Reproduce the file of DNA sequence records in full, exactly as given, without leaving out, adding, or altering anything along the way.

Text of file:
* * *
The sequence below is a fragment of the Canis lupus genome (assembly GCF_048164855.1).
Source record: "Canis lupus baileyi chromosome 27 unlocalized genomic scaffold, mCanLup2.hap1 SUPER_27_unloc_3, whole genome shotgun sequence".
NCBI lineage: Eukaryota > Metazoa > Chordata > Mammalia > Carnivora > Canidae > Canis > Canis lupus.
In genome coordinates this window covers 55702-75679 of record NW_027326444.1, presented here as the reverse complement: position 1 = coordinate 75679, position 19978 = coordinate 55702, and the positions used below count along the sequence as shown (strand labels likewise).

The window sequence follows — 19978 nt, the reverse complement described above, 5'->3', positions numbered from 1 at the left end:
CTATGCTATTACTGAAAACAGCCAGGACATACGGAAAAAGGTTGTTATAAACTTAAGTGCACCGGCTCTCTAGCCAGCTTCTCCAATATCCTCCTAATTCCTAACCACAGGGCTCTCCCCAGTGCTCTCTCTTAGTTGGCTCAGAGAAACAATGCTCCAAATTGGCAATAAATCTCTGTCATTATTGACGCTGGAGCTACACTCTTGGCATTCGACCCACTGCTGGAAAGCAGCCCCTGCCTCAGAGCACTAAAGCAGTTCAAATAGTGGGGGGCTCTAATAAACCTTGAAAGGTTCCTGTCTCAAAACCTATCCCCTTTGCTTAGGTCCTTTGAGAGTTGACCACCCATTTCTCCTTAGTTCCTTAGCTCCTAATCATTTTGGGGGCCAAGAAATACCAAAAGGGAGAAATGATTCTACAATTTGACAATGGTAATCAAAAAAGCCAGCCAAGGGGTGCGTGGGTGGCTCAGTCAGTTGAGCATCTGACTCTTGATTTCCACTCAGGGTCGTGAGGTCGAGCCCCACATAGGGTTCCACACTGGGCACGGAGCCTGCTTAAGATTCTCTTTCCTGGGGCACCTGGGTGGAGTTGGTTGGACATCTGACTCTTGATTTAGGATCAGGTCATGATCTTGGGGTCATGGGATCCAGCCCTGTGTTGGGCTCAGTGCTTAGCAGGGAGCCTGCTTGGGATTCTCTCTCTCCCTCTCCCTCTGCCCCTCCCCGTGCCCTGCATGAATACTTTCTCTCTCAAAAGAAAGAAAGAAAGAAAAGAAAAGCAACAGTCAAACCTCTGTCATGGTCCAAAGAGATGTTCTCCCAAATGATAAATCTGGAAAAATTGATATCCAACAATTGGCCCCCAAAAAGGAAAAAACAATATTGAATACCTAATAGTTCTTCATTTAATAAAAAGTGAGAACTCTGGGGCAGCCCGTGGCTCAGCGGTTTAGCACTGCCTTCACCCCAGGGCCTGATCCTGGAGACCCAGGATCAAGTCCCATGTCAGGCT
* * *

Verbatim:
The sequence below is a fragment of the Canis lupus genome (assembly GCF_048164855.1).
Source record: "Canis lupus baileyi chromosome 27 unlocalized genomic scaffold, mCanLup2.hap1 SUPER_27_unloc_3, whole genome shotgun sequence".
NCBI lineage: Eukaryota > Metazoa > Chordata > Mammalia > Carnivora > Canidae > Canis > Canis lupus.
In genome coordinates this window covers 55702-75679 of record NW_027326444.1, presented here as the reverse complement: position 1 = coordinate 75679, position 19978 = coordinate 55702, and the positions used below count along the sequence as shown (strand labels likewise).

The window sequence follows — 19978 nt, the reverse complement described above, 5'->3', positions numbered from 1 at the left end:
CTATGCTATTACTGAAAACAGCCAGGACATACGGAAAAAGGTTGTTATAAACTTAAGTGCACCGGCTCTCTAGCCAGCTTCTCCAATATCCTCCTAATTCCTAACCACAGGGCTCTCCCCAGTGCTCTCTCTTAGTTGGCTCAGAGAAACAATGCTCCAAATTGGCAATAAATCTCTGTCATTATTGACGCTGGAGCTACACTCTTGGCATTCGACCCACTGCTGGAAAGCAGCCCCTGCCTCAGAGCACTAAAGCAGTTCAAATAGTGGGGGGCTCTAATAAACCTTGAAAGGTTCCTGTCTCAAAACCTATCCCCTTTGCTTAGGTCCTTTGAGAGTTGACCACCCATTTCTCCTTAGTTCCTTAGCTCCTAATCATTTTGGGGGCCAAGAAATACCAAAAGGGAGAAATGATTCTACAATTTGACAATGGTAATCAAAAAAGCCAGCCAAGGGGTGCGTGGGTGGCTCAGTCAGTTGAGCATCTGACTCTTGATTTCCACTCAGGGTCGTGAGGTCGAGCCCCACATAGGGTTCCACACTGGGCACGGAGCCTGCTTAAGATTCTCTTTCCTGGGGCACCTGGGTGGAGTTGGTTGGACATCTGACTCTTGATTTAGGATCAGGTCATGATCTTGGGGTCATGGGATCCAGCCCTGTGTTGGGCTCAGTGCTTAGCAGGGAGCCTGCTTGGGATTCTCTCTCTCCCTCTCCCTCTGCCCCTCCCCGTGCCCTGCATGAATACTTTCTCTCTCAAAAGAAAGAAAGAAAGAAAAGAAAAGCAACAGTCAAACCTCTGTCATGGTCCAAAGAGATGTTCTCCCAAATGATAAATCTGGAAAAATTGATATCCAACAATTGGCCCCCAAAAAGGAAAAAACAATATTGAATACCTAATAGTTCTTCATTTAATAAAAAGTGAGAACTCTGGGGCAGCCCGTGGCTCAGCGGTTTAGCACTGCCTTCACCCCAGGGCCTGATCCTGGAGACCCAGGATCAAGTCCCATGTCAGGCT